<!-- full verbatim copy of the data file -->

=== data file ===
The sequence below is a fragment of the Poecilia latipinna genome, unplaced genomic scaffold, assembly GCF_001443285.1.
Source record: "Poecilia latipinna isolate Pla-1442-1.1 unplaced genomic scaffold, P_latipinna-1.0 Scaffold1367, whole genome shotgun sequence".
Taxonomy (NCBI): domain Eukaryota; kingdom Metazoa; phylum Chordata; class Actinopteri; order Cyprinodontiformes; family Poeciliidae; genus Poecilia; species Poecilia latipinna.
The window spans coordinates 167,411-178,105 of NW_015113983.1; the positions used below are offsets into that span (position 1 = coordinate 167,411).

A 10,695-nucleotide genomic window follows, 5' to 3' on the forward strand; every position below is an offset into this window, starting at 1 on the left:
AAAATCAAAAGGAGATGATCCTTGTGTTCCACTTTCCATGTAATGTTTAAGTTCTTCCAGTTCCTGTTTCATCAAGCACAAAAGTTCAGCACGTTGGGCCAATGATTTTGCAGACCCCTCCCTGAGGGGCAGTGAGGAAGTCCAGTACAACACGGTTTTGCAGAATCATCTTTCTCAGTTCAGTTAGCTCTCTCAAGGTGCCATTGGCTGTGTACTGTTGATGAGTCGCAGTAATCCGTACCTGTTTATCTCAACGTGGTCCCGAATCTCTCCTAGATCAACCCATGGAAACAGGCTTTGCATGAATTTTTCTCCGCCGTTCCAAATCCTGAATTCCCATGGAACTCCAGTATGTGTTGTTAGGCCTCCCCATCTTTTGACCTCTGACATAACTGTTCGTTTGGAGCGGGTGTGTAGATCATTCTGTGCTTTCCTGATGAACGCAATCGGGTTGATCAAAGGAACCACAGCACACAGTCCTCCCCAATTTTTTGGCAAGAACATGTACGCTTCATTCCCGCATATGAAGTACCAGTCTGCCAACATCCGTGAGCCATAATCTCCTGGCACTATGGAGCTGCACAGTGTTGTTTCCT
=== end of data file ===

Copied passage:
The sequence below is a fragment of the Poecilia latipinna genome, unplaced genomic scaffold, assembly GCF_001443285.1.
Source record: "Poecilia latipinna isolate Pla-1442-1.1 unplaced genomic scaffold, P_latipinna-1.0 Scaffold1367, whole genome shotgun sequence".
Taxonomy (NCBI): domain Eukaryota; kingdom Metazoa; phylum Chordata; class Actinopteri; order Cyprinodontiformes; family Poeciliidae; genus Poecilia; species Poecilia latipinna.
The window spans coordinates 167,411-178,105 of NW_015113983.1; the positions used below are offsets into that span (position 1 = coordinate 167,411).

A 10,695-nucleotide genomic window follows, 5' to 3' on the forward strand; every position below is an offset into this window, starting at 1 on the left:
AAAATCAAAAGGAGATGATCCTTGTGTTCCACTTTCCATGTAATGTTTAAGTTCTTCCAGTTCCTGTTTCATCAAGCACAAAAGTTCAGCACGTTGGGCCAATGATTTTGCAGACCCCTCCCTGAGGGGCAGTGAGGAAGTCCAGTACAACACGGTTTTGCAGAATCATCTTTCTCAGTTCAGTTAGCTCTCTCAAGGTGCCATTGGCTGTGTACTGTTGATGAGTCGCAGTAATCCGTACCTGTTTATCTCAACGTGGTCCCGAATCTCTCCTAGATCAACCCATGGAAACAGGCTTTGCATGAATTTTTCTCCGCCGTTCCAAATCCTGAATTCCCATGGAACTCCAGTATGTGTTGTTAGGCCTCCCCATCTTTTGACCTCTGACATAACTGTTCGTTTGGAGCGGGTGTGTAGATCATTCTGTGCTTTCCTGATGAACGCAATCGGGTTGATCAAAGGAACCACAGCACACAGTCCTCCCCAATTTTTTGGCAAGAACATGTACGCTTCATTCCCGCATATGAAGTACCAGTCTGCCAACATCCGTGAGCCATAATCTCCTGGCACTATGGAGCTGCACAGTGTTGTTTCCT